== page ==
Two years on, 1.6km of river has been restored. Goldrill Beck moves unfettered across its floodplain, supporting a 28,900 sq m wetland. Despite last summer’s drought and a dry winter, the 889m river has grown to 2.5km; its area has quadrupled to 28,740 sq m. Restoration has created 24,600 sq m of wet woodland, fed by seasonal water channels.
Hydrographic data suggests it takes two to three hours longer for peak flood flows to travel downstream. That buys more time to warn people and to react. In winter 2021/2022, the site held 1,800 cu m of sediment that would have rushed downstream in heavy rain.
There are horseshoe gravel bars, rarely seen in the Lake District. Plants and wildlife are bedding in. There are otters, dippers and wading birds. Riffles, rapids and pools create feeding and breeding grounds for insects and fish. Varied flow speeds and depths create diverse habitats.
Rangers have planted 16 black poplars, bringing the UK’s most endangered native tree back to Cumbria. Black poplars could stand up well to climate change. “They like to have wet feet,” says Heritage.
An osprey platform stands unclaimed among the saplings. Powell dreams that ospreys will return to Patterdale soon.
What can other catchments learn from this?
“Not all rivers conform to this style,” Heritage answers. “But the process? Definitely. We’ve all started to talk about rewiggling. Unfortunately the wriggle room for rewiggling is about ten years beyond where we are.
“This is about designing a watercourse in line with the processes operating there. Here, that means rewiggling and letting the river form an estimating, multi-thread channel. Because that’s what it should be.
“The National Trust is starting to use methods now that are a lot less interventionist – working to understand how to trigger new processes and features with minimal intervention. That’s really where gains are starting to happen.”
National Trust is a one of the UK’s largest landowners. Its Riverland scheme has invested £14 million in restoring rivers and catchments. Goldrill Beck cost £680,000. Funding came from the Trust and the European Union’s Agricultural Fund for Rural Development.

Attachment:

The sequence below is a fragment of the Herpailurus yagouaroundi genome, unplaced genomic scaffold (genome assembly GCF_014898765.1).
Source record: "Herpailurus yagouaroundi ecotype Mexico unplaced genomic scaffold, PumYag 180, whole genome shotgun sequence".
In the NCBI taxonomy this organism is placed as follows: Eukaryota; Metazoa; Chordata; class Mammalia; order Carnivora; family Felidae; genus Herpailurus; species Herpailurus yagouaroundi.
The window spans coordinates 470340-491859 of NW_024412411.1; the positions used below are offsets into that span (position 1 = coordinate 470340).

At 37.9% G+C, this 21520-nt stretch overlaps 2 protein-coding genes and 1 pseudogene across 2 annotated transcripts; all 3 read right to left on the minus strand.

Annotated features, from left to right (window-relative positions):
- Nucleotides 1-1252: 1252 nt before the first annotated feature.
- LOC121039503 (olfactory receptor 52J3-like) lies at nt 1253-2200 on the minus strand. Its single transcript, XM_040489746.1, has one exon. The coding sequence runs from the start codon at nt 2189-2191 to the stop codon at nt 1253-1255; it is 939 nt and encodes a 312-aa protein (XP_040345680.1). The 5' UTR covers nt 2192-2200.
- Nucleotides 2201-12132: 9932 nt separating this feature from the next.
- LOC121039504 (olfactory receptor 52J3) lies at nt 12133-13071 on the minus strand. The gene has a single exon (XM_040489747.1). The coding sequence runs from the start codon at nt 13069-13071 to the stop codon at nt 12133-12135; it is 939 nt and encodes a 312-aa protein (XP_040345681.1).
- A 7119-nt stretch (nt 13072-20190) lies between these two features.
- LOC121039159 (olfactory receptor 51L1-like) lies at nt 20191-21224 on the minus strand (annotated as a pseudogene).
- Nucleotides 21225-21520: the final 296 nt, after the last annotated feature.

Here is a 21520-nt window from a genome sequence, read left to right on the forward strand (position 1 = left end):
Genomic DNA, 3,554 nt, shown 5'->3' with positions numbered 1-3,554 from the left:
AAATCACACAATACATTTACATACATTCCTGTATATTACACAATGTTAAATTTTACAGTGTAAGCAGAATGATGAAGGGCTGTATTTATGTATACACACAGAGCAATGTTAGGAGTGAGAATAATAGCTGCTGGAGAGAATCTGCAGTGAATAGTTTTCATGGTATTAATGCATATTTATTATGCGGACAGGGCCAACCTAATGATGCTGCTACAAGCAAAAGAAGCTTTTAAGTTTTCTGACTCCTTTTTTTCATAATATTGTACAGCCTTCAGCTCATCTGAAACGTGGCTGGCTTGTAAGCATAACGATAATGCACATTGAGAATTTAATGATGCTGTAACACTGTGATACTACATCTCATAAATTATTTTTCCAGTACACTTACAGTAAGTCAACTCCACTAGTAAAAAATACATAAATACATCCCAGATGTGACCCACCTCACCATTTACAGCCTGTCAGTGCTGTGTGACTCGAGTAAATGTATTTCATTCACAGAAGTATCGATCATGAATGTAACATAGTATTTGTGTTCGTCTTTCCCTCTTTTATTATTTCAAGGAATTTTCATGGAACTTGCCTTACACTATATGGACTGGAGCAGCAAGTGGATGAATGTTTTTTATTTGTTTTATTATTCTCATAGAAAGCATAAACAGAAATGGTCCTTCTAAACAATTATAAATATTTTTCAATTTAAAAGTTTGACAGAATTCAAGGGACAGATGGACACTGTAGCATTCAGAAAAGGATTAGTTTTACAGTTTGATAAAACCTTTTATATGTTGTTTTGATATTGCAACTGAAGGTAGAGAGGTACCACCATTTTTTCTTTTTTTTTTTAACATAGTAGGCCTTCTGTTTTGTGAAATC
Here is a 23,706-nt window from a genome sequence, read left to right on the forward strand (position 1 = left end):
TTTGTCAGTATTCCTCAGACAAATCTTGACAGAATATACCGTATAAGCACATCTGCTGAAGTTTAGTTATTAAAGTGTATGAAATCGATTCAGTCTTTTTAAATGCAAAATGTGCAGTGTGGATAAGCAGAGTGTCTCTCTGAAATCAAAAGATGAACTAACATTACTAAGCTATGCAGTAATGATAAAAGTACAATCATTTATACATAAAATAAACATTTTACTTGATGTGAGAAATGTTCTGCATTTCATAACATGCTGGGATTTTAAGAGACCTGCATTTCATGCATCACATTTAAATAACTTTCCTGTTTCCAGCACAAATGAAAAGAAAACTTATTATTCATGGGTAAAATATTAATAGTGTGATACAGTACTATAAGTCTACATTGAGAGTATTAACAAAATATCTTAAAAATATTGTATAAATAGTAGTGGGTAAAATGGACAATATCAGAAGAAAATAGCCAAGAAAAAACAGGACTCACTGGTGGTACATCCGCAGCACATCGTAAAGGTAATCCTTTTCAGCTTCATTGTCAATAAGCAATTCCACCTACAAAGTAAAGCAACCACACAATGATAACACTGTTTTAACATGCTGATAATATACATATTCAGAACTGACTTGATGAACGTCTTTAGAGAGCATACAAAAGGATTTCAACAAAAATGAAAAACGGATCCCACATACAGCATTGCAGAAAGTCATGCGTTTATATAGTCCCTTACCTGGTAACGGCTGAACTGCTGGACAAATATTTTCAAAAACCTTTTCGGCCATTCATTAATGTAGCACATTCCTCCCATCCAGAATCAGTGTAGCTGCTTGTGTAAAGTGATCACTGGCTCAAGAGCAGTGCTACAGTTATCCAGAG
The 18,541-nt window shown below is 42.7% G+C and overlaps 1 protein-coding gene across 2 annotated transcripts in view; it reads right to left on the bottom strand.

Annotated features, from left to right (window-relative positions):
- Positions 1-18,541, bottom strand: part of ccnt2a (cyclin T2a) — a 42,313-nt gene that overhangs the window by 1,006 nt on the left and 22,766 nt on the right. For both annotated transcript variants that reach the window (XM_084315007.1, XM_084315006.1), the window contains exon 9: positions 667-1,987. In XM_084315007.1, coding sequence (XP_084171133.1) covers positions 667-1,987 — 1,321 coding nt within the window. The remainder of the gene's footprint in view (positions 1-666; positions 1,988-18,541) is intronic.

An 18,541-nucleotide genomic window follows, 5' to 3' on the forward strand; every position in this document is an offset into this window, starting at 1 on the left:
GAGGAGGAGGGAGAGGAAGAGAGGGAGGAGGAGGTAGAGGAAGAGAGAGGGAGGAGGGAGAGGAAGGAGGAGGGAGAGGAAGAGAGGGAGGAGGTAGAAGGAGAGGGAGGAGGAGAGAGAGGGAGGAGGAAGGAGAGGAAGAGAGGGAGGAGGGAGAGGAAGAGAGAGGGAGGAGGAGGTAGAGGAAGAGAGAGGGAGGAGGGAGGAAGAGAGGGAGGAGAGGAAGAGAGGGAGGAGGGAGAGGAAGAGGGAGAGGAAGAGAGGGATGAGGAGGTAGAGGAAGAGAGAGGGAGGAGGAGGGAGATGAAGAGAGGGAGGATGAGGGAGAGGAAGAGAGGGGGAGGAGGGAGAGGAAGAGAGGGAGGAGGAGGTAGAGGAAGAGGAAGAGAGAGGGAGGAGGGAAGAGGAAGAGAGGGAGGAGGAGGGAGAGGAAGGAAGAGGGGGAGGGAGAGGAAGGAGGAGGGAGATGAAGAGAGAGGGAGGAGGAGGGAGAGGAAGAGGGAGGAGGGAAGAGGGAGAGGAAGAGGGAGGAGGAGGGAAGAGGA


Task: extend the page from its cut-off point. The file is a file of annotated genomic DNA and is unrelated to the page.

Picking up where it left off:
“Compare that to the hundreds of thousands, running into millions, it cost to maintain the river and that answers the cost-benefit question,” Powell says. “In terms of what we have here now for nature; I don’t like to put a cost to it. It’s just better.”
This summer, teams will gather soil samples to measure how much carbon the floodplain absorbs. They’ll send water samples for E-DNA testing, to find out what species live in the beck.
“We’ll build up a picture to show changes to carbon stored in the soil of this floodplain,” Powell says. “We’ll compare that to what’s stored in the soils around a modified river nearby. That should build up some figures about the carbon-storage potential of natural floodplains.”
Heritage sees the project as a sign of the times. “We modified our rivers 150 years ago,” he says. “We maintained them in that state thanks to grants. But in the last five to ten years there is less desire – nationally and across Europe – to maintain artificial river systems.
“You only have to look at rivers to see what they really want to do – how they really should behave. What we’ve done here is take guidance from that.”
Meanwhile, there’ll be more testing, more research and more gathering of evidence. What there won’t be is more river maintenance.
“We’ll do nothing,” Powell concludes. “The river will do as it pleases – for the rest of its life.”
Cumbria River-Restoration Project…